Missouri is in the same look at the previous play, and the Gators have changed their look to a version of Tampa 2. Florida is showing a one-high presentation at the snap that looks like it could be man coverage to the boundary side. The boundary safety will roll to deep half and the corner to the field will be playing deep half up top. The middle safety is playing the “pipe” — that area between the two high defenders that offenses look to exploit. The boundary corner will play the flat, as will the nickel to the field.
Missouri will run a flood concept that should look familiar to Florida fans, as the Gators love this same combination on offense.
Theoretically, you should be in good shape here. The middle safety is running the pipe where the post wants to go. The corner will be over the top playing deep half. If your nickel plays the down and distance correctly, you should be giving up a throw to the flat. You then rally to the ball, tackle, and get off the field.
When the nickel sees one and two get vertical, he should probably gain some depth. You can play the flat route from the top down. You don’t need to smother it. In fact, that’s the route you actually want to leave open.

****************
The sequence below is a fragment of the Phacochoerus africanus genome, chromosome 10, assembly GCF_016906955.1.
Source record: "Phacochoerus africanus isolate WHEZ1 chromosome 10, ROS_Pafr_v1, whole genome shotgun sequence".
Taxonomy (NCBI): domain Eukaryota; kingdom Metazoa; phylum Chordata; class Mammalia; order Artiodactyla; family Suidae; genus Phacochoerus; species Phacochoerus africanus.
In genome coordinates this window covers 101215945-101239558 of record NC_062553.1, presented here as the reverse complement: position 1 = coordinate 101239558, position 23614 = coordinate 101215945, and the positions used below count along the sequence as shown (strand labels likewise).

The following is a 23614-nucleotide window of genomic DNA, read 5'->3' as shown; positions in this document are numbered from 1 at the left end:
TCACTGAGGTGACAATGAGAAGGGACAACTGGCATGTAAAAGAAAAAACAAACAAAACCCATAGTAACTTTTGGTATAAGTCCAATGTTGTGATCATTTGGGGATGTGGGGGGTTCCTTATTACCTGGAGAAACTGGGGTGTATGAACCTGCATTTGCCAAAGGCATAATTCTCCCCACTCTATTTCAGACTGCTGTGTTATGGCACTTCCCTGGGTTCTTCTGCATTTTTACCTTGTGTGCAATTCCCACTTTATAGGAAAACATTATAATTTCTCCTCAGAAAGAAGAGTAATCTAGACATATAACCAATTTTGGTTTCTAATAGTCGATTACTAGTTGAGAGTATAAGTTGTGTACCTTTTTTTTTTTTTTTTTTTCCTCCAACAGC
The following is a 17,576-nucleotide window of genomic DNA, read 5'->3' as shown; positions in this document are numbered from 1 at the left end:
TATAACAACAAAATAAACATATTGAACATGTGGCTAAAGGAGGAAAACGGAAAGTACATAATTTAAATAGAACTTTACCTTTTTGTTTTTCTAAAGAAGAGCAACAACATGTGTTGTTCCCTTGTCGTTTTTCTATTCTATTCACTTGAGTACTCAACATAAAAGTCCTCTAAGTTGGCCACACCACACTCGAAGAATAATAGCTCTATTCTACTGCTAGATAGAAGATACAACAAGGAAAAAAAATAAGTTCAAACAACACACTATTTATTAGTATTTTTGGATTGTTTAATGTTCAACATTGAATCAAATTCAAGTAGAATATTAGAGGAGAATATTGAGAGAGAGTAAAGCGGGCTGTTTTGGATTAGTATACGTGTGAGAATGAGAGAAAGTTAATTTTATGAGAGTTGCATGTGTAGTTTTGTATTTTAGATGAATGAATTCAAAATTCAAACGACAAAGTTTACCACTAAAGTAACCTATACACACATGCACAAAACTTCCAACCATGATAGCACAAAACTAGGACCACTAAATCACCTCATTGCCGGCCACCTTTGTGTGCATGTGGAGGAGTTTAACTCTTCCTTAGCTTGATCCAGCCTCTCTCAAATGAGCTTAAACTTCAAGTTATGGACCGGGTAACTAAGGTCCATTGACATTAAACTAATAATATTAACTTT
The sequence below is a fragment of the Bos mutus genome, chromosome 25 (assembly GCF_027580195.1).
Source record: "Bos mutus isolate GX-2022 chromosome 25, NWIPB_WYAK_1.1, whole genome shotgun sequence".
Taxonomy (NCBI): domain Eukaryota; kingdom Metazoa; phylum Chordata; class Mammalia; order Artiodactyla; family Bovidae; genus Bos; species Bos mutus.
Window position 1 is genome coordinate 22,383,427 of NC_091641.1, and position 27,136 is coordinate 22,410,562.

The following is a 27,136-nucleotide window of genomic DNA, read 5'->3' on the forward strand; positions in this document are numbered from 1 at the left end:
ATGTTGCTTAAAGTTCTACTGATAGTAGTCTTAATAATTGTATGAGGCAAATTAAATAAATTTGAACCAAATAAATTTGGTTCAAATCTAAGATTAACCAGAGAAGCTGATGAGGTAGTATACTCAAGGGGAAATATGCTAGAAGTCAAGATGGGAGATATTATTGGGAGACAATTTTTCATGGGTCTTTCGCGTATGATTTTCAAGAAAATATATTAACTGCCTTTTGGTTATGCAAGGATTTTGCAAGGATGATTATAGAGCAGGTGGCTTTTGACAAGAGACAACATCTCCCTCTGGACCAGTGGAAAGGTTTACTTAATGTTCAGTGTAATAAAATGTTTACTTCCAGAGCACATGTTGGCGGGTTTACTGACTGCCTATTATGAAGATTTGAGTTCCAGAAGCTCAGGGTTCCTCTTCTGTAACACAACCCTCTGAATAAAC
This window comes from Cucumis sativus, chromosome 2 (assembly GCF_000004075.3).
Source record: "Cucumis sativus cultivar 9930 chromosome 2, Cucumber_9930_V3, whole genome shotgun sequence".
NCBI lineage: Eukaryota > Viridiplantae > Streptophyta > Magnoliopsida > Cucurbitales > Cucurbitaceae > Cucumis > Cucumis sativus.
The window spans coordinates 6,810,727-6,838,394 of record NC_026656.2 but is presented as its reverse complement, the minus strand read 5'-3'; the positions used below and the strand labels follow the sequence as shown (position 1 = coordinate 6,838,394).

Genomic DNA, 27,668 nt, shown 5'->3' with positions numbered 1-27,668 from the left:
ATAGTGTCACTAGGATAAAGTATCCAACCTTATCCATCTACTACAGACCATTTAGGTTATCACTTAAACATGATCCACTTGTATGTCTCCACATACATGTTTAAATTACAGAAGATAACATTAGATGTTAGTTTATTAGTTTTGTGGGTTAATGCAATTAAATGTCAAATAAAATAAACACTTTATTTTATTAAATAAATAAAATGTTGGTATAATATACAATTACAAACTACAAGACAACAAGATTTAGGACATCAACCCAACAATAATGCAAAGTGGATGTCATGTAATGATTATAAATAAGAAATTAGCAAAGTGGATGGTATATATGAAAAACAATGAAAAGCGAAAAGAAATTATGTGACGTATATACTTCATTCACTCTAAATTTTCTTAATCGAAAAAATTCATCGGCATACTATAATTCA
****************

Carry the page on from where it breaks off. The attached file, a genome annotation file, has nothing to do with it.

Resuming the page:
If the flat player gets some more depth on his drop, the ball isn’t likely thrown to the out route. He’s giving way too much attention to the flat route based on down and distance.
He should be closer to the “X” when the ball is thrown. And if he’s there and the ball is still thrown that way, it’s an easy interception for him; if the ball is instead thrown to the receiver in front of him, he’ll be in position to rally, make a tackle, and force a fourth down.
Play 4: Third and 18, 2:27 left in the fourth quarter
Of course, Florida did not get off the field on the previous drive, allowing Missouri to make it a one-score game. Yet Florida has the chance to get the next drive to a long fourth down play and get a stop for the win.
Missouri comes out in a trips bunch look to the top with a single receiver and the back weak. Florida is showing a two-high, middle-of-the-field-open look at the snap, but they will rotate to Cover 3 Double Buzz — the same coverage they executed well in Play 1 above.